$ pgpkg contents ../foo_1.0.pgpkg
{'Client-Encoding': 'UTF8', 'Version': 1.0, 'Format': '0.0', 'Package': 'foo'}
CREATE FUNCTION "public"."test1"(integer) RETURNS integer LANGUAGE "sql" VOLATILE AS $$select 1$$;
CREATE FUNCTION "public"."test2"(integer) RETURNS integer LANGUAGE "sql" VOLATILE AS $$select 2$$;
CREATE FUNCTION "public"."test3"(integer, integer) RETURNS integer LANGUAGE "sql" VOLATILE AS $$select 3$$;

$ pgpkg install -d 'dbname=bar' ../foo_1.0.pgpkg

$ pgpkg remove -d 'dbname=bar' foo
There are more features planned, such as diffing packages, but I haven't gotten to those yet. Also, don't get too excited yet, it only handles a very small subset of SQL objects. Much more code needs to be added to handle everything, but that will mostly be a typing exercise (famous last words).

Ah, but what about this extension packaging business that has been discussed for the last couple of years? Well, I have been staring at the various design documents for that same couple of years now, and it's not going anywhere and it's not really set out to solve my problem. Partially by coincidence, partially by intent, as I'm posting this the guys are sitting in Ottawa discussing extension packaging yet again, so at least take this as a challenge to get something going. :-)

Note that I am calling this thing a "package", because that's what it is. It's not (necessarily) an "extension" (although an extension could be packaged as a package), and it's not a "module" (that term is reserved by SQL; what Oracle calls a package is actually a module).

Also note that this is implemented as an external program, not in the database server. I think the operating system shell is a much more usable and versatile environment. Think of all the things you might want to do: build many packages, compare packages, install some/many/all packages, grep package contents, copy, download, or upload packages. This makes most sense from the shell. If you think about it, neither dpkg nor rpm require extensions in the kernel or the file system to do their work; the same applies here. Another advantage is that the implementation can evolve faster and doesn't need to wait for say PostgreSQL 9.1 to be out.

Anyway, for the moment, forget about extensions. Think about the database application code that you need to move around. Does the above approach make sense? Could it be useful? Ideas, suggestions?


  1. Can you explain further what you mean by "the database is the source code"? If I look at a full-featured DBMS like PG, the "database" seems to me to be more like a combination of two things:

    First, there is the machine-usable schema which resides in the pg_* tables, which roughly corresponds to "built software"; a text file of DDL is really the "source code" in that sense, and it is transient--just a scaffolding to "build" the pg_* tables. Another way to look at it might be that the pg_* tables are "configuration", not "built software", but the line between those two is grey (config can often be seen as merely declarative software). Personally, I'm so used to languages (Python) that allow me to omit a build step, that I'd be interested in imagining ways to omit this separation in DB's too. Ah well, spec compliance would probably forbid that.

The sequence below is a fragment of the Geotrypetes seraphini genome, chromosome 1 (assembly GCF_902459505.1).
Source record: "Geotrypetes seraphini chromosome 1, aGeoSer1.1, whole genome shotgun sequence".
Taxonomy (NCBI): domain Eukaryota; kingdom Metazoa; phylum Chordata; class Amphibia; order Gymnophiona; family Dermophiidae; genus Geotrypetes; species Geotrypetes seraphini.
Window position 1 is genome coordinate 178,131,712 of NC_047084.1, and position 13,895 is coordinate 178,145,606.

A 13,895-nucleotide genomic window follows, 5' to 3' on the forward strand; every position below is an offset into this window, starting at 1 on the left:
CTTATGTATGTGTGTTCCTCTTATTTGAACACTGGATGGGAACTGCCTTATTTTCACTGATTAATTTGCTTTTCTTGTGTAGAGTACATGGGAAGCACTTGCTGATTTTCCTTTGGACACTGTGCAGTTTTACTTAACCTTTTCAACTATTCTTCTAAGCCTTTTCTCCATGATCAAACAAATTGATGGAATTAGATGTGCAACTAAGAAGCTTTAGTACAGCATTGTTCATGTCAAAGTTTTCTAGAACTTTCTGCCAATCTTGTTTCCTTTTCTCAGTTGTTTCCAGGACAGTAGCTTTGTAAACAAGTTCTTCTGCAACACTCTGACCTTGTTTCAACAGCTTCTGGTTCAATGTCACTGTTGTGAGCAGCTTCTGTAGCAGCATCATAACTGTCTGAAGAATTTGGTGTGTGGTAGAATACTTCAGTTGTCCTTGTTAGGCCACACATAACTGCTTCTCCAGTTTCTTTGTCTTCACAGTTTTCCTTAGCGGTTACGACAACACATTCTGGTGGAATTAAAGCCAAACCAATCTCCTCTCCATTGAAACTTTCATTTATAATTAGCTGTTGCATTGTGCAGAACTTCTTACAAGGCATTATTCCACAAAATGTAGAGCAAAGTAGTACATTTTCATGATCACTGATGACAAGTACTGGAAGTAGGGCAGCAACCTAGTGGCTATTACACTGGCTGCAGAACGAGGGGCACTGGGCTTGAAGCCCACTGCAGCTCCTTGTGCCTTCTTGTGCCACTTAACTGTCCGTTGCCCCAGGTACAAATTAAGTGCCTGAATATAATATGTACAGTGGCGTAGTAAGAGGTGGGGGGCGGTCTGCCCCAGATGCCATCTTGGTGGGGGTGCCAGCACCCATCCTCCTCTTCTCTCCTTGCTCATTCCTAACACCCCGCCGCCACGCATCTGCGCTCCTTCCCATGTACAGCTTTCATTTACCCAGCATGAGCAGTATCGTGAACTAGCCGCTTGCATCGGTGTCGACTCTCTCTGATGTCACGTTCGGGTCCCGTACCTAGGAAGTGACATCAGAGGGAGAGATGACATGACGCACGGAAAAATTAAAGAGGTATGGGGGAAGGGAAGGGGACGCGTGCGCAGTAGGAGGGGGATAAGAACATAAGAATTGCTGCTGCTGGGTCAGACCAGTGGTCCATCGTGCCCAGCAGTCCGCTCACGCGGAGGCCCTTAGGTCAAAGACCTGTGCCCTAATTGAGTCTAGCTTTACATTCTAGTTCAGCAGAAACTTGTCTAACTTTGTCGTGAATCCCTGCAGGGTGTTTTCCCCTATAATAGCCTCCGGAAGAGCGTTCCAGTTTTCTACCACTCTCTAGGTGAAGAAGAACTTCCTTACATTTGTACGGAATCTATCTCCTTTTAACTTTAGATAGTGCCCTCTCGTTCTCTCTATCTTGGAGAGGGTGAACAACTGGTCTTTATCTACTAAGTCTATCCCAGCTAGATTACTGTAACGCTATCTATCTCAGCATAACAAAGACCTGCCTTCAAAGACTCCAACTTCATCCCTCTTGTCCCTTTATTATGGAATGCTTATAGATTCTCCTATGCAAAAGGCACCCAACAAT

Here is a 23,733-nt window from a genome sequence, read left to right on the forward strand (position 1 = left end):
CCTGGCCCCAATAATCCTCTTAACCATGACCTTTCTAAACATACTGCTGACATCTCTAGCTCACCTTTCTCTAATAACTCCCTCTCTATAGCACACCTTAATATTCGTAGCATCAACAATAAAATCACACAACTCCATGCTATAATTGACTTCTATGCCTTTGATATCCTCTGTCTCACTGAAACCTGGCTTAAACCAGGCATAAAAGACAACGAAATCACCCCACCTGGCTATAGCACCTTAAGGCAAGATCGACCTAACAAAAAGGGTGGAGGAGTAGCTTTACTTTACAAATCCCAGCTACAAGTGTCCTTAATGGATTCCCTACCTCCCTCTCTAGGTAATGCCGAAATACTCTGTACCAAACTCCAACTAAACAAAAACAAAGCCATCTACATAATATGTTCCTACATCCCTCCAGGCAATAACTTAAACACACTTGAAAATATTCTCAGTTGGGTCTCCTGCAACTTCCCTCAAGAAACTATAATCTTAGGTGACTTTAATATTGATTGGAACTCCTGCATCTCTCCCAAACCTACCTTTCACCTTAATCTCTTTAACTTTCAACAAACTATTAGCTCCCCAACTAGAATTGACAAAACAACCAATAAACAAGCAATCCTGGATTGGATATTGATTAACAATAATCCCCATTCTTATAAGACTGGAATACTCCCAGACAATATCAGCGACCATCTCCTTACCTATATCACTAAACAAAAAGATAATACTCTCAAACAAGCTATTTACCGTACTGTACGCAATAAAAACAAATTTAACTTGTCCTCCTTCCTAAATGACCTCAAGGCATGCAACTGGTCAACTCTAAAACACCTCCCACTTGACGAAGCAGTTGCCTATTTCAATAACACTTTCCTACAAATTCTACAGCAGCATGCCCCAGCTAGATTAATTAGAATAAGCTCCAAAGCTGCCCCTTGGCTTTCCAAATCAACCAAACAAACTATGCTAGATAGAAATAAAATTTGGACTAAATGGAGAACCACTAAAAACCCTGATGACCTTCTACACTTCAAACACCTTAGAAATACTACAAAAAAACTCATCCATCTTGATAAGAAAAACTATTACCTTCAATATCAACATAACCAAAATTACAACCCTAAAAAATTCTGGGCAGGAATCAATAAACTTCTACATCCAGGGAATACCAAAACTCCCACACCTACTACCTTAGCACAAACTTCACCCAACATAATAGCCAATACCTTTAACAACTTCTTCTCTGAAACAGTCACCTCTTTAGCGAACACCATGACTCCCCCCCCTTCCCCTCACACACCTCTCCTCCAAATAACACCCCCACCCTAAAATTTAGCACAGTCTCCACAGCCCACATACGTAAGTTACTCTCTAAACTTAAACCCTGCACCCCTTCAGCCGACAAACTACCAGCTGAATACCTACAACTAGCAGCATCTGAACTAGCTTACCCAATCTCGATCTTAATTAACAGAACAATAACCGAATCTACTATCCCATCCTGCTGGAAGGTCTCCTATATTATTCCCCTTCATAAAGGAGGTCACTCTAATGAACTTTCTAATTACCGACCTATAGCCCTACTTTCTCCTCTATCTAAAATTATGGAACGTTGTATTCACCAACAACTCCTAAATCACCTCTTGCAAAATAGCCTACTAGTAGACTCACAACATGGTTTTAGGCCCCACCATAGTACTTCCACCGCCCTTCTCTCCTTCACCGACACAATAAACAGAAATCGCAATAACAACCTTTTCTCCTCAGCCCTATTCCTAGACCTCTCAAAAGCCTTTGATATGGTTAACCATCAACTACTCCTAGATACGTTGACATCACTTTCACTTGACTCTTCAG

Second, there is live data, which IMO corresponds to "runtime state" of a typical software application, something you didn't really mention. It just happens to be a long and sporadic runtime ;). But unlike most running software, we can't "stop the process" and abandon all our runtime state every time we upgrade. Maybe we should start looking at code systems that allow you to do that (like Smalltalk) and see how they handle versioning.

  2. Hi Peter,

    I think your blog is mostly right on spot, except for a little detail: you're not solving the pg_restore problem that I have with upgrading PostgreSQL and the extensions in there.

    Apart from that, I think that your ideas would complement my work just fine, I'm not working on the packaging of the extension but on their existence in the backend. Approach David Wheeler about this subject, he wants to work on a CPAN like infrastructure atop extensions.

    CPAN would be like source based distribution, what you seem to want is packaging debian and I think it should come atop of that.

    We're not just solving the same problems. Go ahead! :)

  3. We kind of do what you are talking about by using schemas for running our postgres functions.

    Essentially an upgrade checkout/load/test system can run by loading the test schema and then running a set of test queries in transactions against the underlying tables.

    This approach can be made more sophisticated by replaying a plpgsql log back against a test schema + base tables from a specific point in time.

    One could fairly easily promote such a test schema to a production schema after dropping the existing production schema through a programme. We do it by hand at present.

    Updates to base tables (which we keep in a schema called '_data' is done by hand, but since it is typically adding columns this isn't a problem.

  4. @RoryCL

    That sounds like package management by installing into separate directories. That is of course widely practices and works well to some degree, but it's not really a proper solution.